posted by RobotHeart at 9:19 AM on July 26, 2007

Annualcreditreport.com does not include a score, last time I got mine -- just the report. (And this may be the first time I've ever been mistaken for a woman....)
posted by kindall at 10:09 AM on July 26, 2007

I was in your position only two years ago, and I've already built my credit up well. Check your credit score. If it's poor, well, the little dings it gets from too may credit requests are just a necessary evil if you want to get credit to improve the score. They'll be counterbalanced by your prompt paying history yet to be.

Some tips aside from applying for secured cards:

-Lie about your income on applications.
-Three credit accounts is optimal for building credit.
-You might not qualify for rewards programs, just take whatever you can get. Use it every month, pay it off or at least to less than 2/3 of the limit.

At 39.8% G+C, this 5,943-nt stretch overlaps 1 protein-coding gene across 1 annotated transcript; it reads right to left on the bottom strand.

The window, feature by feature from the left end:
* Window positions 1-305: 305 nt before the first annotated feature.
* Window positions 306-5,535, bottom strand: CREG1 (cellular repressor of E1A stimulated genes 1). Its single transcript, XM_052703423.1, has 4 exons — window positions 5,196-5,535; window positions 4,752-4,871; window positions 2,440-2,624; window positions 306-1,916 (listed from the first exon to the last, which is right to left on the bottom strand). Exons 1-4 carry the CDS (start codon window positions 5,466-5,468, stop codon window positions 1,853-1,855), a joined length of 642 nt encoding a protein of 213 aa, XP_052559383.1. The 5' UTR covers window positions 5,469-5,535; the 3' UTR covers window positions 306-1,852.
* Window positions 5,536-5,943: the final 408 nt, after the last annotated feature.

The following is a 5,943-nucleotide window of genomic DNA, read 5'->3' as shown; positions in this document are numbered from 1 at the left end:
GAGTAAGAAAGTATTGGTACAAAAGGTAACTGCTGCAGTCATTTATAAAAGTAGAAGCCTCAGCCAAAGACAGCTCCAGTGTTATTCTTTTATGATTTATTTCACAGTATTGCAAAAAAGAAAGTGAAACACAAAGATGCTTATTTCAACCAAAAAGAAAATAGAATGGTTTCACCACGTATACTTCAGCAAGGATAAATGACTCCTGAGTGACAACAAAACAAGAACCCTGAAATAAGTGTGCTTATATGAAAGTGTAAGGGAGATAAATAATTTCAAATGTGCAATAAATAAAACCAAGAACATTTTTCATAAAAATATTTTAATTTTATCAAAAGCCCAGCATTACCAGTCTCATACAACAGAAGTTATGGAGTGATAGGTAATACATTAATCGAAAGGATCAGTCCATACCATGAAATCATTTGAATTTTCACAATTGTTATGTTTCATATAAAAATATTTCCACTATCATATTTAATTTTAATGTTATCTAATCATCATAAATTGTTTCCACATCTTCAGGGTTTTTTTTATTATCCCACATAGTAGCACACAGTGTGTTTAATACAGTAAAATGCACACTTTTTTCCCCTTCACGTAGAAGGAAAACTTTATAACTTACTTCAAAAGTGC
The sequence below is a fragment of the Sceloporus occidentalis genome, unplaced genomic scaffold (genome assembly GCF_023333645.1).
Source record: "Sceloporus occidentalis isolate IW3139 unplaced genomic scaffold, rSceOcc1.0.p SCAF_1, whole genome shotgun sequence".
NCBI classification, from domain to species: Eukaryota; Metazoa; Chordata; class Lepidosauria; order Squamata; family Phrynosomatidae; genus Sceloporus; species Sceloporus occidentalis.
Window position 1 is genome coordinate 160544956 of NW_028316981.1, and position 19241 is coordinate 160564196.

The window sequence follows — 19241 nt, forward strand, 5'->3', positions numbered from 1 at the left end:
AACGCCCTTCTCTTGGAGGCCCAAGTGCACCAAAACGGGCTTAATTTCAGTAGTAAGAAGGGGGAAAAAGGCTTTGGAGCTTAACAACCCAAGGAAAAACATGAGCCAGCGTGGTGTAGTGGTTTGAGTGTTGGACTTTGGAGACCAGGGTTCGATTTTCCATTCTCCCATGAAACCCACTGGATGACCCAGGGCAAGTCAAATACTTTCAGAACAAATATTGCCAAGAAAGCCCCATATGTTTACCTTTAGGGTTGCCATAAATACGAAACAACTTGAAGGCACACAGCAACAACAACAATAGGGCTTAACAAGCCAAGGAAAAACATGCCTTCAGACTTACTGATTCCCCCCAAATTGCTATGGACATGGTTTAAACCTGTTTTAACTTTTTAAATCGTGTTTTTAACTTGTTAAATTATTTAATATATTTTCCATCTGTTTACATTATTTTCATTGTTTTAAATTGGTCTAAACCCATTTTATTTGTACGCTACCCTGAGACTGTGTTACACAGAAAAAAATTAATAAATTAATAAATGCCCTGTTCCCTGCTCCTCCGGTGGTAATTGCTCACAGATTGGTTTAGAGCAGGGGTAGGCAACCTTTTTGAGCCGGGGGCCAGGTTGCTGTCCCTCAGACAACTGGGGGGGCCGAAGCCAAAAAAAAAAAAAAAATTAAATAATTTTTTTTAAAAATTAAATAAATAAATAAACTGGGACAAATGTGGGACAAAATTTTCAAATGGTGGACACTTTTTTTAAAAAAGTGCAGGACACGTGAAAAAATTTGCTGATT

-You might have the best luck at small retail stores that offer 0% financing, like a bike shop or a furniture store. They might help you fudge the application to get your business.
posted by Ambrosia Voyeur at 10:16 AM on July 26, 2007

That should be less than 1/3 the limit. Durf.
posted by Ambrosia Voyeur at 10:17 AM on July 26, 2007

Avoid applying for Capital One cards (secured or otherwise) at all costs, unless every other provider turns you down.

They are ok for establishing a credit history if you cant get any other card, but be aware that not only do they suck in terms of credit limit increases (the CrapOne card I got in 2001 has been stuck at a measly $500 limit since then), but they do NOT report to the CRAs "same as any other card". CapOne does not report your credit limits to the CRAs, so the card is basically useless for helping your overall utilization, if youre looking to improve your FICO scores.
posted by melorama at 10:41 AM on July 26, 2007

One thing I like about having a Providian CC is that I get to see my FICO score

I am pretty sure you are getting the FAKO score. FICO only comes through myfico.

may I suggest you consult creditboards? lots of tools there. read the forums, write a couple dispute letters after you know the items on the report.
posted by krautland at 11:00 AM on July 26, 2007